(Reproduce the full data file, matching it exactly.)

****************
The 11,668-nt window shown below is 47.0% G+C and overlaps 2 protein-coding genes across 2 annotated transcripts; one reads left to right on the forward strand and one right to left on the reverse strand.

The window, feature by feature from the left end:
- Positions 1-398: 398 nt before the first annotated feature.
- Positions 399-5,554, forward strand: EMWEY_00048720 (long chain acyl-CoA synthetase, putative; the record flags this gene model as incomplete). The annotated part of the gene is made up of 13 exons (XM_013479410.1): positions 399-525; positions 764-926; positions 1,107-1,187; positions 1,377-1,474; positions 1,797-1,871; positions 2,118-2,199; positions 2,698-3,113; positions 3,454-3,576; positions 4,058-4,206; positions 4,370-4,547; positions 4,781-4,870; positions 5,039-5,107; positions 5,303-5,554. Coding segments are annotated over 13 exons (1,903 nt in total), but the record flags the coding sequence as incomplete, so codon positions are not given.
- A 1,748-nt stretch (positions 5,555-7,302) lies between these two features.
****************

The 11,668-nt window shown below is 47.0% G+C and overlaps 2 protein-coding genes across 2 annotated transcripts; one reads left to right on the forward strand and one right to left on the reverse strand.

The window, feature by feature from the left end:
- Positions 1-398: 398 nt before the first annotated feature.
- Positions 399-5,554, forward strand: EMWEY_00048720 (long chain acyl-CoA synthetase, putative; the record flags this gene model as incomplete). The annotated part of the gene is made up of 13 exons (XM_013479410.1): positions 399-525; positions 764-926; positions 1,107-1,187; positions 1,377-1,474; positions 1,797-1,871; positions 2,118-2,199; positions 2,698-3,113; positions 3,454-3,576; positions 4,058-4,206; positions 4,370-4,547; positions 4,781-4,870; positions 5,039-5,107; positions 5,303-5,554. Coding segments are annotated over 13 exons (1,903 nt in total), but the record flags the coding sequence as incomplete, so codon positions are not given.
- A 1,748-nt stretch (positions 5,555-7,302) lies between these two features.